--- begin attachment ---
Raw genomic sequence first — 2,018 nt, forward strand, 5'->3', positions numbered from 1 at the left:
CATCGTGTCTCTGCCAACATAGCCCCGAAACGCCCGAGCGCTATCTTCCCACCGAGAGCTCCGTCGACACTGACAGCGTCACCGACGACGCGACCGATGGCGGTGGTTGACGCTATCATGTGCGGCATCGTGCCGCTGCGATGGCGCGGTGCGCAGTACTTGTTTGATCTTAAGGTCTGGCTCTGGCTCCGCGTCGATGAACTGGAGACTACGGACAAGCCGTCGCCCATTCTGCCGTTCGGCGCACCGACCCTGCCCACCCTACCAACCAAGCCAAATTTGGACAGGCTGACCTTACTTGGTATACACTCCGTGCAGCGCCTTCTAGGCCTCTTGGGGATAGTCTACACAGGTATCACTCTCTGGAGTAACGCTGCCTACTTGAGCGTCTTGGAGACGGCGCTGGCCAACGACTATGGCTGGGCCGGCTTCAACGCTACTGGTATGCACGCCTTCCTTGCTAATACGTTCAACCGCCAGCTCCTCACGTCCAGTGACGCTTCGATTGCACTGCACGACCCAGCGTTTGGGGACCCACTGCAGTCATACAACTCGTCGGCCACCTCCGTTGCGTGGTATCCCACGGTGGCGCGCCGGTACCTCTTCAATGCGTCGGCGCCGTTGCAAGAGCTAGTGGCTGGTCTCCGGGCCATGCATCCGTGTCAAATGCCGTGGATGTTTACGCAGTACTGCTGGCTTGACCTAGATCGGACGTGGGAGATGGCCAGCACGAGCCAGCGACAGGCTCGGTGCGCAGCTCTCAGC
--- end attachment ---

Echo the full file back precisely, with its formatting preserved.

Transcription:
Raw genomic sequence first — 2,018 nt, forward strand, 5'->3', positions numbered from 1 at the left:
CATCGTGTCTCTGCCAACATAGCCCCGAAACGCCCGAGCGCTATCTTCCCACCGAGAGCTCCGTCGACACTGACAGCGTCACCGACGACGCGACCGATGGCGGTGGTTGACGCTATCATGTGCGGCATCGTGCCGCTGCGATGGCGCGGTGCGCAGTACTTGTTTGATCTTAAGGTCTGGCTCTGGCTCCGCGTCGATGAACTGGAGACTACGGACAAGCCGTCGCCCATTCTGCCGTTCGGCGCACCGACCCTGCCCACCCTACCAACCAAGCCAAATTTGGACAGGCTGACCTTACTTGGTATACACTCCGTGCAGCGCCTTCTAGGCCTCTTGGGGATAGTCTACACAGGTATCACTCTCTGGAGTAACGCTGCCTACTTGAGCGTCTTGGAGACGGCGCTGGCCAACGACTATGGCTGGGCCGGCTTCAACGCTACTGGTATGCACGCCTTCCTTGCTAATACGTTCAACCGCCAGCTCCTCACGTCCAGTGACGCTTCGATTGCACTGCACGACCCAGCGTTTGGGGACCCACTGCAGTCATACAACTCGTCGGCCACCTCCGTTGCGTGGTATCCCACGGTGGCGCGCCGGTACCTCTTCAATGCGTCGGCGCCGTTGCAAGAGCTAGTGGCTGGTCTCCGGGCCATGCATCCGTGTCAAATGCCGTGGATGTTTACGCAGTACTGCTGGCTTGACCTAGATCGGACGTGGGAGATGGCCAGCACGAGCCAGCGACAGGCTCGGTGCGCAGCTCTCAGC